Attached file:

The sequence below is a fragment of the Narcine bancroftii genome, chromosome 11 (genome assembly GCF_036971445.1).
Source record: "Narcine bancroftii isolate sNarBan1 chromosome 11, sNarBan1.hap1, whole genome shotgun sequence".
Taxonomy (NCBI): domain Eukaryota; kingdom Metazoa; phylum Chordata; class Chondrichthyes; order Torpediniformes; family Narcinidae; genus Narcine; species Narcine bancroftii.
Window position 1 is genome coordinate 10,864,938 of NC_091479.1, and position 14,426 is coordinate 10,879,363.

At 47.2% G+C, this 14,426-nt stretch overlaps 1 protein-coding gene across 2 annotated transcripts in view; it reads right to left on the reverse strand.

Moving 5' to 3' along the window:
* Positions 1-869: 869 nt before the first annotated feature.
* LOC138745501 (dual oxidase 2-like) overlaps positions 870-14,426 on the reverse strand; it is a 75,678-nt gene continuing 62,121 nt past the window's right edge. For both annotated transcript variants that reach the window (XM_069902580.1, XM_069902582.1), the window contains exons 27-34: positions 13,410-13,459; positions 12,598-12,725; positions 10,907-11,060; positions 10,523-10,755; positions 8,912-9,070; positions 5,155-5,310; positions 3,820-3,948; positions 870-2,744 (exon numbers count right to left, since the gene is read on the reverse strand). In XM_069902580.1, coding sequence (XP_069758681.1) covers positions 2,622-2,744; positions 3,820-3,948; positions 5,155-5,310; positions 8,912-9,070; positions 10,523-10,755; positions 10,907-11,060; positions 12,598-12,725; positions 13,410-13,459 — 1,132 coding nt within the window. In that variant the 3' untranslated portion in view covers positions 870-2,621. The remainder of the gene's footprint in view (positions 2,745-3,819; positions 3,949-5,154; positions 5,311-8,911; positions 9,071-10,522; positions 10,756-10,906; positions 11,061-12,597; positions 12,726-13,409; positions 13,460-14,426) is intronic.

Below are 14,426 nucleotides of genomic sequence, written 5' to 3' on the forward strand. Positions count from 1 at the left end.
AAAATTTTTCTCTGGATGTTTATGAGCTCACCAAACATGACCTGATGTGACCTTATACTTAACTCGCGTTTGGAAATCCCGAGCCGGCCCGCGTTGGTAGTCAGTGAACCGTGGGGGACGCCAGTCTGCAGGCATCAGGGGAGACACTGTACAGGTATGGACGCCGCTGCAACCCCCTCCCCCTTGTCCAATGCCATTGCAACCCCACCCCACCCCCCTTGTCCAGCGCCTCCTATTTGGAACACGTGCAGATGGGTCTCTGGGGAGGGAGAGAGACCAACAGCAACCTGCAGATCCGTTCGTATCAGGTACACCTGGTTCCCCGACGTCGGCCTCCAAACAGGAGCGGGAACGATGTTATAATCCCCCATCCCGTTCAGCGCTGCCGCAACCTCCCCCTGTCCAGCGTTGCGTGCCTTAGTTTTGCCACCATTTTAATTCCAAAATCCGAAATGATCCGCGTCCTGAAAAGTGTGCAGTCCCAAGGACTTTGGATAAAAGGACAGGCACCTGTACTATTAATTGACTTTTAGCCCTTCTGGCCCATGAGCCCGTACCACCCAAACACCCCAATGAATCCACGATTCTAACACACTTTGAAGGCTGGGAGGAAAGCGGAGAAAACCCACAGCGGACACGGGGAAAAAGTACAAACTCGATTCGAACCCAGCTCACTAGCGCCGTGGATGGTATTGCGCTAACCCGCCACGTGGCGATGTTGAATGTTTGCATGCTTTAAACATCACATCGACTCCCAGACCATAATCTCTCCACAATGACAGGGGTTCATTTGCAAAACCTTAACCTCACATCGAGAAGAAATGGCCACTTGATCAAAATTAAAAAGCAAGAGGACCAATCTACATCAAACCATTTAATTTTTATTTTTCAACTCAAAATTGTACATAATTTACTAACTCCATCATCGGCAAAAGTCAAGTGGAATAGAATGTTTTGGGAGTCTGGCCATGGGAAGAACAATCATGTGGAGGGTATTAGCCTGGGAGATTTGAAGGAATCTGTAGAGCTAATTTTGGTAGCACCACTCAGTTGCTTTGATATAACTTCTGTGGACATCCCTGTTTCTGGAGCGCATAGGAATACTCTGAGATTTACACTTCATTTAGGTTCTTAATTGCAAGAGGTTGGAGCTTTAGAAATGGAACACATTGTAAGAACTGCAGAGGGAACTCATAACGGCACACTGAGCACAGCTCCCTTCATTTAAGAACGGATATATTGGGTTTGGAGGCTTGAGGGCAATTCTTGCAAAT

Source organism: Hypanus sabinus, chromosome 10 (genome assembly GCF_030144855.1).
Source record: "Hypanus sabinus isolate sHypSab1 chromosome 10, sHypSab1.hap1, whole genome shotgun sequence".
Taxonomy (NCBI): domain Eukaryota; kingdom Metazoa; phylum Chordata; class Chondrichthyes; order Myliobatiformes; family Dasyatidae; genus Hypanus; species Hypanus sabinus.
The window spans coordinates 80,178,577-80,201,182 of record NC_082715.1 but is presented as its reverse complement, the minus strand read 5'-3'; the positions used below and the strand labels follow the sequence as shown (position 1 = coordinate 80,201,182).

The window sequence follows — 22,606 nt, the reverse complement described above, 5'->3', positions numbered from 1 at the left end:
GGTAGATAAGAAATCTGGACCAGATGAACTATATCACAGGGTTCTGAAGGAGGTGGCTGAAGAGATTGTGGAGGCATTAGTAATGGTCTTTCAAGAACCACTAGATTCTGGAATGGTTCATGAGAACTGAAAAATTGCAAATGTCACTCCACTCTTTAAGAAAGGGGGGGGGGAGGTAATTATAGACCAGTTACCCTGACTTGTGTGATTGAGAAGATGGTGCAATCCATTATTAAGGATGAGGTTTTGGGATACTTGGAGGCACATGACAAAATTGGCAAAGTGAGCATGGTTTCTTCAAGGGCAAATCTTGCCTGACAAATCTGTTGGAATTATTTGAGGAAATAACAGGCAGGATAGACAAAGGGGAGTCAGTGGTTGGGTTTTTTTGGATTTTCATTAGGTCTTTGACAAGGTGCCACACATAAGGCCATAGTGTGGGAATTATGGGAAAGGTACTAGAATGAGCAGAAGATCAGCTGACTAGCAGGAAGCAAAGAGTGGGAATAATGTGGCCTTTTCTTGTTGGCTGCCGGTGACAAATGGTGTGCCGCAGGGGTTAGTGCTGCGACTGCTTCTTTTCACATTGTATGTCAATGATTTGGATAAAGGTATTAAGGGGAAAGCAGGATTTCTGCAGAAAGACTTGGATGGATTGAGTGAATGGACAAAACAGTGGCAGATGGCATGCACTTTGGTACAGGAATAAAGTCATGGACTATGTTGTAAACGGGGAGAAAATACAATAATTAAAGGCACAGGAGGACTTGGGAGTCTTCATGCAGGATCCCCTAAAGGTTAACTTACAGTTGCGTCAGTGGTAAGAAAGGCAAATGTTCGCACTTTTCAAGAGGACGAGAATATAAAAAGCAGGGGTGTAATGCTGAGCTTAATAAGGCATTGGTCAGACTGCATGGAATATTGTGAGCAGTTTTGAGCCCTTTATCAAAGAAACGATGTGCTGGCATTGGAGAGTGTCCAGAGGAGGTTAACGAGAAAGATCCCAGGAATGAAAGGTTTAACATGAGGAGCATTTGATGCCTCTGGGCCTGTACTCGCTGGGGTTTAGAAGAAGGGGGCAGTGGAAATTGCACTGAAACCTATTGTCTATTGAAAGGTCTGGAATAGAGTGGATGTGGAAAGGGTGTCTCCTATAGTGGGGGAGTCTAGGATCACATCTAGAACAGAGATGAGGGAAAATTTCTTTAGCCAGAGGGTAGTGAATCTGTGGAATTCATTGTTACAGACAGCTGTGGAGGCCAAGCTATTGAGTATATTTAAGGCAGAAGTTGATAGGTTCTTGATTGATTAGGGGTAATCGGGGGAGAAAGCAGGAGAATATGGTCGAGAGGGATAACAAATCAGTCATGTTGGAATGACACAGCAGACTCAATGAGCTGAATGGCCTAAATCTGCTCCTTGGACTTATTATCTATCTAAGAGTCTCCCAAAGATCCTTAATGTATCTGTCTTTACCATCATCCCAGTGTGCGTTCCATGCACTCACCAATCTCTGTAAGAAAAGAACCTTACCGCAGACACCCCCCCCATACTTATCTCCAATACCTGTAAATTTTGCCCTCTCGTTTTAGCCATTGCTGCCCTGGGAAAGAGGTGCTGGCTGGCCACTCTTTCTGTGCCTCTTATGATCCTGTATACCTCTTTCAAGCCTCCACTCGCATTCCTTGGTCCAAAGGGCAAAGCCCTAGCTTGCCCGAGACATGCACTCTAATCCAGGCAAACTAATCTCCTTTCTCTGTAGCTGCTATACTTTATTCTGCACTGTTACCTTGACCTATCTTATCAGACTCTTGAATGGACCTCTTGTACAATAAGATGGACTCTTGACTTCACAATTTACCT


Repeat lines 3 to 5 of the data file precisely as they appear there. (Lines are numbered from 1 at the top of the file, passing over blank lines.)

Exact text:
Taxonomy (NCBI): domain Eukaryota; kingdom Metazoa; phylum Chordata; class Chondrichthyes; order Torpediniformes; family Narcinidae; genus Narcine; species Narcine bancroftii.
Window position 1 is genome coordinate 10,864,938 of NC_091479.1, and position 14,426 is coordinate 10,879,363.

At 47.2% G+C, this 14,426-nt stretch overlaps 1 protein-coding gene across 2 annotated transcripts in view; it reads right to left on the reverse strand.